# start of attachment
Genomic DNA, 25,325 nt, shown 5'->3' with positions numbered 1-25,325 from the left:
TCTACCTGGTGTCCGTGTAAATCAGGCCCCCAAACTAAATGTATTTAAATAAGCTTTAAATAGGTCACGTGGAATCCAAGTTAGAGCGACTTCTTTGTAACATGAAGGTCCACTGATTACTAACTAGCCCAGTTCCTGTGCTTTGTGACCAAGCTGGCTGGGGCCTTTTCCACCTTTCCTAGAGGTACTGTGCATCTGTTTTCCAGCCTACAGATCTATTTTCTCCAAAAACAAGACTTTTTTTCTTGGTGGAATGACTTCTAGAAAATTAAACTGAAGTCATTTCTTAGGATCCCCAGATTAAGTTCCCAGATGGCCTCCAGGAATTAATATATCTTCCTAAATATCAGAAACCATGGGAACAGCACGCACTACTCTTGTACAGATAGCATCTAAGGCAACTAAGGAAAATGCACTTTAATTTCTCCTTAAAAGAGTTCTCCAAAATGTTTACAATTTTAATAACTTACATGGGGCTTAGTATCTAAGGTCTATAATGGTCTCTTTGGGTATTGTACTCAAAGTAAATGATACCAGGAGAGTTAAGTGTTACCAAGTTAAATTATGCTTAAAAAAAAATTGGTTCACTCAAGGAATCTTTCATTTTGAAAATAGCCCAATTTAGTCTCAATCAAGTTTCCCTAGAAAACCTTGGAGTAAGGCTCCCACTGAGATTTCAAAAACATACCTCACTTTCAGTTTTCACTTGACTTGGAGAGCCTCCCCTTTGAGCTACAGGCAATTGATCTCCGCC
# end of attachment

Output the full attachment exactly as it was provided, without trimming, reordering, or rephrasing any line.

Genomic DNA, 25,325 nt, shown 5'->3' with positions numbered 1-25,325 from the left:
TCTACCTGGTGTCCGTGTAAATCAGGCCCCCAAACTAAATGTATTTAAATAAGCTTTAAATAGGTCACGTGGAATCCAAGTTAGAGCGACTTCTTTGTAACATGAAGGTCCACTGATTACTAACTAGCCCAGTTCCTGTGCTTTGTGACCAAGCTGGCTGGGGCCTTTTCCACCTTTCCTAGAGGTACTGTGCATCTGTTTTCCAGCCTACAGATCTATTTTCTCCAAAAACAAGACTTTTTTTCTTGGTGGAATGACTTCTAGAAAATTAAACTGAAGTCATTTCTTAGGATCCCCAGATTAAGTTCCCAGATGGCCTCCAGGAATTAATATATCTTCCTAAATATCAGAAACCATGGGAACAGCACGCACTACTCTTGTACAGATAGCATCTAAGGCAACTAAGGAAAATGCACTTTAATTTCTCCTTAAAAGAGTTCTCCAAAATGTTTACAATTTTAATAACTTACATGGGGCTTAGTATCTAAGGTCTATAATGGTCTCTTTGGGTATTGTACTCAAAGTAAATGATACCAGGAGAGTTAAGTGTTACCAAGTTAAATTATGCTTAAAAAAAAATTGGTTCACTCAAGGAATCTTTCATTTTGAAAATAGCCCAATTTAGTCTCAATCAAGTTTCCCTAGAAAACCTTGGAGTAAGGCTCCCACTGAGATTTCAAAAACATACCTCACTTTCAGTTTTCACTTGACTTGGAGAGCCTCCCCTTTGAGCTACAGGCAATTGATCTCCGCC